Second, after the formation of the interim government in Banjul and before going in to Monrovia, we had a meeting at Cape Sierra Hotel with a large group of Liberians who had sought refuge in Freetown. Dr. Moniba attended that meeting and made a statement offering full support for the interim government. Not for a moment did he express opposition to the establishment of the interim government.

Third, it was Charles Taylor and the NPFL that rejected the interim government and called for a reconsideration of the formula under which it was constituted. This is why the All-Liberia Conference was convened in Monrovia for more than two months in early 1991. During that conference Mr. Taylor proposed that the interim government should have an executive triumvirate. Negotiations took place for days around this proposal. When the proposal was finally accepted, Mr. Taylor promptly rejected it and reshuffled his delegation. The head of the NPFL delegation, Dr. Toga McIntosh Gayweaye felt hounded if not hunted by Taylor and sought sanctuary. The INPFL of Prince Johnson demanded the replacement of Bishop Diggs as vice president of the interim government. At the end of more than two months of difficult negotiations, all participants, except the NPFL which had withdrawn from the conference, agreed on an interim government. It was at the time of the All-Liberia Conference that the NPFL launched its invasion of Sierra Leone. More importantly for this purpose, let us recall that it was Dr. Harry Moniba who, at the All-Liberia Conference, cast the “white ballot” that confirmed the agreement on the interim government.

Fourth, let us recall that Dr. Moniba had had an opportunity to press his claims following the death of Doe in September 1990 and before the installation of the interim government. The Armed Forces of Liberia had remained loyal to President Doe to the end. As Vice President, Dr. Moniba could have claimed to be the new Commander-In-Chief of the Armed Forces of Liberia and sought to be installed in office by its leaders. Instead, it was General David Nimley who declared himself leader of the Armed Forces of Liberia and head of a ruling council of state. Later, General Bowen became Chief of Staff of the Armed Forces of Liberia before the induction of the interim government. In November 1990, during the installation of the interim government at the Centennial Pavilion, it was General Bowen who presented to the interim president the symbolic key to the Executive Mansion.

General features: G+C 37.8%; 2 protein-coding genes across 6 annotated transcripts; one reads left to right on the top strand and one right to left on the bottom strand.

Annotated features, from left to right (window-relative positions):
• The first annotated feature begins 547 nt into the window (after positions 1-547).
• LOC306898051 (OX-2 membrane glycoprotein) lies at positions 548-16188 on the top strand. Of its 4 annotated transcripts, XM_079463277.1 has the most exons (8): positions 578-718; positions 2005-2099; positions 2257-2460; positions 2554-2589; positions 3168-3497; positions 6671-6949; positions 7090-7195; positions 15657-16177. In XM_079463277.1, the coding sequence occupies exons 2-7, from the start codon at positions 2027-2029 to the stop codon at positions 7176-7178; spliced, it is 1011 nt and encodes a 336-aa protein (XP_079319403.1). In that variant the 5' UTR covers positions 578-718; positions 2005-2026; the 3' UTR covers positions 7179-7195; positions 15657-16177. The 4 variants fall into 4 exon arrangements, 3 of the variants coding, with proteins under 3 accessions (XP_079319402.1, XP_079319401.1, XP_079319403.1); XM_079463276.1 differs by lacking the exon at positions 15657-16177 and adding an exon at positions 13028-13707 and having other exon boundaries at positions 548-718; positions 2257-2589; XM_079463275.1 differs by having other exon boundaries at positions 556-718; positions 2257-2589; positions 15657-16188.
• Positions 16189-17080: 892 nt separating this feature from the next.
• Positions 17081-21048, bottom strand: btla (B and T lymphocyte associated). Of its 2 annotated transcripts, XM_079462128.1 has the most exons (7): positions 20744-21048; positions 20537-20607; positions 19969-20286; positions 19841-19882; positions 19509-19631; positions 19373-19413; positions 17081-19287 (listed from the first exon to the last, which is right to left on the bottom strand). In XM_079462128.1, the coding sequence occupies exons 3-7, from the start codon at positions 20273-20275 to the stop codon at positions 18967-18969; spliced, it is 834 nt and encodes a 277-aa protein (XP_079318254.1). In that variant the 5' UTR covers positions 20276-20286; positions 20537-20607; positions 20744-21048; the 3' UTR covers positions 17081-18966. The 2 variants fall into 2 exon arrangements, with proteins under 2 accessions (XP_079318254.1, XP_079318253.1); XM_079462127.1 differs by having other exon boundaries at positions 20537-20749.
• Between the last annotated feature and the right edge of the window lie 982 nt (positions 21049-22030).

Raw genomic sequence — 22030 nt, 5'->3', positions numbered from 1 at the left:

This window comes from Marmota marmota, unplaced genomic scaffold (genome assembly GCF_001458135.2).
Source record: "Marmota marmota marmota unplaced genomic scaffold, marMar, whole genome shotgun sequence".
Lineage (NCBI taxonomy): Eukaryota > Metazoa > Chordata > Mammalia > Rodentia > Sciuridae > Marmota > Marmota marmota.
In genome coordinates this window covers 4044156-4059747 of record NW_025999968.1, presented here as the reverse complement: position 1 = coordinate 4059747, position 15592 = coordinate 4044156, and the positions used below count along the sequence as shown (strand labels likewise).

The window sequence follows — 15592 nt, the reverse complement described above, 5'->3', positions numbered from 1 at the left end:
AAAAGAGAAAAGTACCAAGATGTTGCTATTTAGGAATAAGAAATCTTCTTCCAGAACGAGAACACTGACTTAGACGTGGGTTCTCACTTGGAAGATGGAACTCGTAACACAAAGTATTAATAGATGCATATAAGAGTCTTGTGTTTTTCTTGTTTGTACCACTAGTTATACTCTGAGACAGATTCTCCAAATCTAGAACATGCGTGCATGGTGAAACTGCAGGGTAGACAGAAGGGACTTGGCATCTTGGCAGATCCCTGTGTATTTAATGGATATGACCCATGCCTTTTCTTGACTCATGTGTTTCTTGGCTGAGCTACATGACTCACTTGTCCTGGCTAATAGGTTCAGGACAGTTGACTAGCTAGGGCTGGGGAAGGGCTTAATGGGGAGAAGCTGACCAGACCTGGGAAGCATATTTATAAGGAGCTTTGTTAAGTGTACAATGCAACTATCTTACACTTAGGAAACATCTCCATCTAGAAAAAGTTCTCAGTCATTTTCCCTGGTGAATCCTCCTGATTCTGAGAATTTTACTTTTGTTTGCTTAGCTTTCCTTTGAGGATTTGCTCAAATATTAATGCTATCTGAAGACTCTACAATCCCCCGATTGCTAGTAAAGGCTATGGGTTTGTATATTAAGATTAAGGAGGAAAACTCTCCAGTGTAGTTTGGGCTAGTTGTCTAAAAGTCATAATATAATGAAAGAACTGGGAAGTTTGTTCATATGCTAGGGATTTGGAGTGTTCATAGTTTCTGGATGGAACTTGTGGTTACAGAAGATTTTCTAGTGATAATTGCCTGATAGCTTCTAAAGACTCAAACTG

After the All-Liberia Conference, I had conversations with Dr. Moniba requesting him to take on the role of senior ambassador and plenipotentiary resident in New York. In that role he would have been able to help the transitional process amid international resistance organized by Charles Taylor and a number of lawyers and businesspeople who operated to promote Taylor’s interest. Dr. Moniba accepted and said that he would go to Sierra Leone where he was based at the time to settle personal matters and return to Monrovia in order to take up the assignment. He never returned to take up the assignment. A year or so later when he returned to Monrovia, we offered to establish an office for him but failed to do so due to resource constraints compounded by considerable foot-dragging within the multi-factioned interim government. Dr. Moniba has expressed to me his disappointment with my failure to meet this promise. Indeed, I do regret not succeeding in establishing an office for him in Monrovia. As far as I know, since our discussion of issue of his office, we have remained on cordial terms.

So where are all of the intrigues and diabolical acts perpetrated by me and the interim government to deny Dr. Moniba his rights, and, in the process, commit treason? I again suggest that Mr. Jones and others who feel this way would do well to marshal their evidence and make submissions to the courts or to the soon-to-be-established TRC of press for a special tribunal and seek justice through these institutions. Only before such bodies will I revisit this issue.